John T. Willis

Sunday, May 04, 2014

A Poet Beseeches Yahweh to Defend Him from His Enemies--Psalm 7

The superscription of Psalm 7 reads: "A Shiggaion of David, which he sang to the Lord concerning Cush, a Benjaminite." Scholars conjecture over the meaning of Shiggaion, but the meaning is uncertain. The setting of the superscription is unknown. Most scholars agree that the superscriptions over almost all the psalms are later additions. One should pay careful attention to the psalm itself. The composer of Psalm 7 is clearly confronted by evil enemies. He prays fervently that Yahweh will deliver him from these enemies. Psalm 7 falls into FIVE parts, indicated by new addresses to Yahweh or change of emphasis.

I. The composer casts himself on Yahweh to defend him from his enemies. 7:1-2.
    a. The poet addresses Yahweh as "O Lord my God" in 7:1 and 7:3, then "O Lord" in 7:6, 8, then "O righteous God" in 7:9. Several other times, he refers to Yahweh in the third person. The poet declares that in Yahweh he takes REFUGE. Then he beseeches Yahweh to "save" and "deliver" him from his pursuers. 7:1.
    b. Then the poet persuasively tells Yahweh that if Yahweh does not save and deliver him, his enemies will tear him apart like a "lion" and drag him away with no rescue. What a vivid picture of the heinous attempts of the poet's enemies. See the same figure in Psalm 22:13. 7:2.

II. The composer propounds a self-imprecation if he has mistreated his enemies. 7:3-5.
     a. It is always possible that a person is responsible for conflict rather than his enemy. So, the poet in Psalm 7 want to make sure that his enemies are at fault, and not himself. So he openly declares, "IF I have done this, IF there is wrong in my hands, IF I have repaid my ally with harm or plundered my foe without cause"--THEN. Returning evil for good is a serious sin, and the psalmist does not want to be guilty of this at all. 7:3-4.
     b. The poet says IF I have committed such sins, THEN let my enemy pursue and overtake me, trample my life to the ground, and lay my soul in the dust. This is a powerful self-imprecation, indicating that the psalmist is very serious and feels that he is not guilty. 7:5.

III. The Poet beseeches Yahweh to appear and correctly JUDGE between the two groups in this court situation. 7:6-8.
      a. "Rise up, O Lord" is a very common appeal meaning "Swing into action," assuming that right now Yahweh is not responding. "Awake, O my God," is a similar call or summons. The psalmist's enemies are in FURY against the psalmist, so the psalmist beseeches Yahweh to rise up in his ANGER. He declare that Yahweh has appointed a judgment. It is totally up to Yahweh to assess and make the decision about this conflict. 7:6.
      b. The poet beseeches Yahweh to "assemble" the peoples and "take his seat on high" in heaven to give his judgmental decision. Yahweh alone "judges" the peoples. 7:7-8a.
      c. Then the psalmist turns to himself personally, beseeching Yahweh: "Judge ME according to my righteousness and according to the integrity that is in me." The poet knows his heart, and he is sure that Yahweh knows his heart and life. 7:8b-c.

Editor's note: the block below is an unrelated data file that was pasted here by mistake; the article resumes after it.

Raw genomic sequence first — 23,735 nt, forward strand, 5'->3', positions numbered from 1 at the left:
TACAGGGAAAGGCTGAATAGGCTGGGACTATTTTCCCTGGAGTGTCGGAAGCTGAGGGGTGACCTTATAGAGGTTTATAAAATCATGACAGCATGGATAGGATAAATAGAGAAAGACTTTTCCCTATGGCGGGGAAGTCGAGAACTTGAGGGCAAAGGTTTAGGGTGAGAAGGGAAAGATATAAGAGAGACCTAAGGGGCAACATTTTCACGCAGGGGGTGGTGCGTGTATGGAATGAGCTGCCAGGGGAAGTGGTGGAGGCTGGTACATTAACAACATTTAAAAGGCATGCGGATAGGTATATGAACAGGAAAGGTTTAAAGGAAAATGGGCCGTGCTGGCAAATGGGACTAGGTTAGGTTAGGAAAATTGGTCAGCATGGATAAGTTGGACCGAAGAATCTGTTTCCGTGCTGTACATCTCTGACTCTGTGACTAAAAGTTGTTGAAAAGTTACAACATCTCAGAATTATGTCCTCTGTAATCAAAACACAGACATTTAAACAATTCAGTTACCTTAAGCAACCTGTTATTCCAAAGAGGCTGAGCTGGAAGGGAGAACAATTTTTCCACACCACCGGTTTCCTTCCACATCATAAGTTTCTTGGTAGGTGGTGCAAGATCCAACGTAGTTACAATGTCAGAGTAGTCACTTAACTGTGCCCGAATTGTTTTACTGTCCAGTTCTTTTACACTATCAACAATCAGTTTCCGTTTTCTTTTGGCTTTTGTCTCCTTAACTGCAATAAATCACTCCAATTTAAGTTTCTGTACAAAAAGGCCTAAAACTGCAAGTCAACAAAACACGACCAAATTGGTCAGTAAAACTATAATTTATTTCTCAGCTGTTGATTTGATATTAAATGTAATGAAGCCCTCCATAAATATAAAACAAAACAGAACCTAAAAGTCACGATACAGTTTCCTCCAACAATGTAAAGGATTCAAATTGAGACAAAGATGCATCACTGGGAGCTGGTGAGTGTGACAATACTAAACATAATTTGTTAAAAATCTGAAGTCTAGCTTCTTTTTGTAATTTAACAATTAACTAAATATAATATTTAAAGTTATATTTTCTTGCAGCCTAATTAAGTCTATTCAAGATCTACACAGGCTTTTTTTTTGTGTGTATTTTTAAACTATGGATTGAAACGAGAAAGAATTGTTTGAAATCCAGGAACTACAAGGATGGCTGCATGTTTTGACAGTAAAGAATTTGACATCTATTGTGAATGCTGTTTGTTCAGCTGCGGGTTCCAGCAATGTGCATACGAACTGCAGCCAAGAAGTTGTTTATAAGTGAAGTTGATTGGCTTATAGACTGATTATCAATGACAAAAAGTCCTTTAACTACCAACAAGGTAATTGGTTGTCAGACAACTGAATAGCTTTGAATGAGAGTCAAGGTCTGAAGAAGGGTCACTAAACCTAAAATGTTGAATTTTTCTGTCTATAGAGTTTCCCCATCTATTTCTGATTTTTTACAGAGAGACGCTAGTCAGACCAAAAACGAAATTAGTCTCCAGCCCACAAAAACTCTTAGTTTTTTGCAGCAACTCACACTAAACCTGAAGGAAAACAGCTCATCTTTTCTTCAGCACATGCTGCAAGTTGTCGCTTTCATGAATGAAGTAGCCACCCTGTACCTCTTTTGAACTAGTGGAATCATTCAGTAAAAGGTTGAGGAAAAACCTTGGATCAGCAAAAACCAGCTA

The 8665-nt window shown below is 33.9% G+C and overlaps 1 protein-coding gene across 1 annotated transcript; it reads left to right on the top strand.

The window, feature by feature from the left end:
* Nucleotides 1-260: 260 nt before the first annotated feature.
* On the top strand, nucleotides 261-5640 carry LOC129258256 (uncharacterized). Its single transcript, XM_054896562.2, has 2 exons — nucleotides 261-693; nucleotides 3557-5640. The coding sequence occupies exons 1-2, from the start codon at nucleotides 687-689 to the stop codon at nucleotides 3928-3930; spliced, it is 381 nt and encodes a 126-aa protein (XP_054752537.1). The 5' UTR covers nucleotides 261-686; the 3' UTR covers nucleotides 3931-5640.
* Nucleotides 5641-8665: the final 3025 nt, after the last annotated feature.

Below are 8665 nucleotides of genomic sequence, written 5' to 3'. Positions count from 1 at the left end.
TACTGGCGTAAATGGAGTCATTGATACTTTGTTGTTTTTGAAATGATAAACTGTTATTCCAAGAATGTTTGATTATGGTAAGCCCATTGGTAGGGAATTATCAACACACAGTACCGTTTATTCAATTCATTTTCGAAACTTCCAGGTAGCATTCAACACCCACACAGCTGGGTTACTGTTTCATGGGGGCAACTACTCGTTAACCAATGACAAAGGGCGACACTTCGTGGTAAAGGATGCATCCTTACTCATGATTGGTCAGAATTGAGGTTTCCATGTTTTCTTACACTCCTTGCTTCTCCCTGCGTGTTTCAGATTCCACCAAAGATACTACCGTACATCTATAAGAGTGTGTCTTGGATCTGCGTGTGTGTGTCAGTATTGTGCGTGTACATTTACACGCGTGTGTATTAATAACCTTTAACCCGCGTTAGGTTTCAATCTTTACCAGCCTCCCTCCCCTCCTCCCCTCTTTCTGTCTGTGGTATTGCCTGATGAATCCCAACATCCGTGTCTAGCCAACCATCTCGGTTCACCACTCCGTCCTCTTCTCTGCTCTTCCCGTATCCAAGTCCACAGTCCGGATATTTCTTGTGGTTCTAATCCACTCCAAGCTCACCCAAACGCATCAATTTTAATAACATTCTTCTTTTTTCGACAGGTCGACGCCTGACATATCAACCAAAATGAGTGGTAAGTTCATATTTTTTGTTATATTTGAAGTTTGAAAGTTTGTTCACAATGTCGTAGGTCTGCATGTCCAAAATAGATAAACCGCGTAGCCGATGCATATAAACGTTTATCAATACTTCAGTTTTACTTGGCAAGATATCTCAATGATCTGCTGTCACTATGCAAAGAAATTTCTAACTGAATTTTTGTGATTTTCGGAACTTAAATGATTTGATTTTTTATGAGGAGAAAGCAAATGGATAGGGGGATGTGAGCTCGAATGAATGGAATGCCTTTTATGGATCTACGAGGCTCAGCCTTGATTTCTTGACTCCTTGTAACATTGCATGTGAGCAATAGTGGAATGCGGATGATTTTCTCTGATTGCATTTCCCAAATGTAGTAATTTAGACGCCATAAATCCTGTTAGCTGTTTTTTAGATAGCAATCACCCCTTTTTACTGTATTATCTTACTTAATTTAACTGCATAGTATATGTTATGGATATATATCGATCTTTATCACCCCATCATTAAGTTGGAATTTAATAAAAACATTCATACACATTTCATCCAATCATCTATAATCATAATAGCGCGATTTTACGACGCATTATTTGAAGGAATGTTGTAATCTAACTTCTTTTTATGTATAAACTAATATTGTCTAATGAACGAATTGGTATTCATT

IV. The Poet sharply distinguishes between the righteous and the wicked. 7:9-11.
       a. First the poet beseeches Yahweh to let the evil of the wicked come to an end, but establish the righteous, making a sharp distinction between the righteous and the wicked. Yahweh "tests" the minds and the hearts, he is a "righteous" God in making such distinctions. 7:9.
        b. Then the poet carefully describes Yahweh's nature: Yahweh is "my shield" or protection (see Psalm 3:3). He saves the upright in HEART. He is a "righteous" God, as he has already addressed him in the second person in 7:9. Yahweh has indignation every day. 7:10-11.

V. The Poet concludes by declaring that Yahweh will punish those who do not repent. 7:12-17.
     a. The poet now declares: "IF ONE DOES NOT REPENT," then: God will whet his sword; he has bent and strung his bow; he has prepared his deadly weapons, making his arrows fiery shafts," all prepared to punish the wicked. 7:12-13.
     b. Then the poet describes the wicked: they conceive evil, are pregnant with mischief, and bring forth lies. Here are three normal steps in sin: sin always begins in the heart, which is like a woman conceiving a child in the womb; then the woman become pregnant as sin grows; and finally sin gives birth in various types of external sins like adultery, drunkenness, murder, and the like. 7:14.
     c. Sinful people spiritually and in life make a pit, dig it out, and fall into the hold they have made. Their mischief returns on their own heads, and on they own heads violence descends. Sin is ironic. Whatever a person sows shall also reap, as Galatians 6:7 clearly teaches. History has shown consistently that when people sin against godly people, the sinners will reap what they intended to do against the righteous. 7:15-16.
     d. The psalmist concludes by bursting out in thanksgiving and praise because Yahweh is righteous and carries out righteous decisions and practices. The poet resolves to give thanks to Yahweh the thanksgiving due to his righteousness, and sing praise to the name of Yahweh, the Most High. "The name of Yahweh" is a circumlocution for Yahweh himself, not a proper name. 7:17.

Share YOUR insights and problems and reservations and ideas and experiences with others. Let me hear from YOU.

John Willis


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